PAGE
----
The key is to pick a point in your life where you shift away from pure aspiration and learn to become content with your life as you find it. Some call it “settling”, which is an unfortunately pejorative term. I prefer to think of it as having the grace to find contentment with what you have.
    Someone has to be average, why not me?

    1. 12.1

      EXCELLENT post—I agree 100% with everything you said!! Ultimately, I think we have to stop relating “happiness” to Madison Ave and concentrate on the only things that really endure–the heart and spirit. If we look at marriage within that context you would find so many more successes rather than failures!!

  13. 13

    Yes I think people marry for the wrong reasons and with the wrong people.

    It’s a constant battle between “passion and excitment” and the less exciting but  more enduring respect/friendship/love type relationship.

    I know which one I prefer 🙂

  14. 14

    I like the main idea of the article because it encourages seeing that a relationship is something that is built over time (“Staying deeply in love with someone happens gradually and requires conscious decisions, made over and over again, for a lifetime”). However, the “Broad-based compatibility” is not a very precise concept, and it’s easy to say that the partners were not compatible once the marriage did not work out. I have a feeling that there are more profound reasons that explain why people stay happy in marriage: ability and willingness to understand your partner’s point of view, find a balance between personal development and a life as a couple, respect for other person needs, etc.  Resuming everything as a question of compatibility doesn’t seem to be informative.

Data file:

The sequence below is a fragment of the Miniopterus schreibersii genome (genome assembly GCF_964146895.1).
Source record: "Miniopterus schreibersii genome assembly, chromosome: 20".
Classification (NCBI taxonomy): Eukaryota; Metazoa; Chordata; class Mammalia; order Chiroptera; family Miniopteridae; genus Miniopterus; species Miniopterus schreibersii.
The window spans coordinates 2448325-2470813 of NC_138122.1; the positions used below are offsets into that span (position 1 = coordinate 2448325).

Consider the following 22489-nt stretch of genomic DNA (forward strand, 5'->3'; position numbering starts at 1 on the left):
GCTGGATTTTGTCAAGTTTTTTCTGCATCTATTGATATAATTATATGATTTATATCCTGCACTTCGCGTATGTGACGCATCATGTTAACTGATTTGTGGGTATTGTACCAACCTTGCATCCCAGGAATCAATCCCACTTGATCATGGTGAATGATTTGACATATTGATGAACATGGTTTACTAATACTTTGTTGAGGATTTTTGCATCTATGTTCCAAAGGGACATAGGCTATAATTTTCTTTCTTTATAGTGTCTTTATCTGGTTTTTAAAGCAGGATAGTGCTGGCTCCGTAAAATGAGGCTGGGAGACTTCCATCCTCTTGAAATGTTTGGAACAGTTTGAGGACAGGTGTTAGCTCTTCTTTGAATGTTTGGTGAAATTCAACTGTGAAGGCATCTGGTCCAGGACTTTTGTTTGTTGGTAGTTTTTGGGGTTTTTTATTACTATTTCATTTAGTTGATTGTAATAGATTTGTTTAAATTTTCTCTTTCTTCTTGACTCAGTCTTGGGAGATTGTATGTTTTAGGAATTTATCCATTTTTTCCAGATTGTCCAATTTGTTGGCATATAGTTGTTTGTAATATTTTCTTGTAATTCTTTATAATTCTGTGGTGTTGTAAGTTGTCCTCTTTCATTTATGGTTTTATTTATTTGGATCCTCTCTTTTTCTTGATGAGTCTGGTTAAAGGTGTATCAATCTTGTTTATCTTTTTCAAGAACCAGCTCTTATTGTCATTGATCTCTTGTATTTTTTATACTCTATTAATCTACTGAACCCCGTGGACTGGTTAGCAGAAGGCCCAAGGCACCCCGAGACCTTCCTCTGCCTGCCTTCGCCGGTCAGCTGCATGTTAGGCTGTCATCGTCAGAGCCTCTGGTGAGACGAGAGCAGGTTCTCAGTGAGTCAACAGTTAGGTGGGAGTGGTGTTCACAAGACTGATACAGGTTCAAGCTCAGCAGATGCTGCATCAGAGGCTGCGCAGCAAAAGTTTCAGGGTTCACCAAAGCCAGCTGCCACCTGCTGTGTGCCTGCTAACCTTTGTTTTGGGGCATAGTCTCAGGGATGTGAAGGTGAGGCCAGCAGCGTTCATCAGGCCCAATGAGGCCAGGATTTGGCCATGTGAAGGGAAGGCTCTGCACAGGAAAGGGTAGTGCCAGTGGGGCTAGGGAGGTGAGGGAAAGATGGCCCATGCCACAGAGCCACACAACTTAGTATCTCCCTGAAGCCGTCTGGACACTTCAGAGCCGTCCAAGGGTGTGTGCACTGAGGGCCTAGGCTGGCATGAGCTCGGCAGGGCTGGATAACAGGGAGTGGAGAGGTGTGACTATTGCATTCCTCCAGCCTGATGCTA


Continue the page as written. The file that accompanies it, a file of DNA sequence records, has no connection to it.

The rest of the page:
15. 15

    Nothing lasts forever.  
    People evolve & change.
    I definitely believe people marry for the wrong reasons & to the wrong people but all of that is experience.
    I am glad i have NEVER married any of my ex’s except probably ONE of them.
    I could not IMAGINE being with them today because we are two different people with different goals and passions. If I would of married either one of them, we would of had a divorce, AGAIN because people grow apart and change, I would say everyyear.
    ITS like business, you BOTH re-invent yourselves AND MAKE IT WORK, or you both are on the path of break up.
    Careers change. Moods Change. Looks Change. Emotions Change. EVERYTHING CHANGES AND EVERYBODY CHANGES.
    I say-with the experience I have now, FOR ME-I would not date anyone past a year without the relationship moving towards marriage.
    I am dating, having fun. When I meet the one that I feel is 80% right for me and I for him, I would marry him within 6-months to a year.
    Life is too short. People SHOW their true selves and intentions within that YEAR. Listen to yellow alerts, signs, and intuitions. They never fail you. If it doesnt feel good, keep moving forward.
    But why not experience marriage?
    Have your rules. Have your break list. Ex: DRug and disease FREE. No habits. No anger issues, ect.
    You have enough time to LEARN about people. But if you wait to long, on a person who has 80% of what you LOVE, you will lose them.

    Just my opinion.

    Have fun. LOVE. live. LAUGH.   

  16. 16

    Yes, I think people marry for the wrong reasons.   I think people allow their  gonads to drive the bus.  Everything feels so good when you meet someone you are attracted to and have great chemistry with.   It can cloud the  judgement, especially after sex.    Slow down, smell the roses.    Love is more than a feeling, it’s  a  conscience decision.              

  17. 17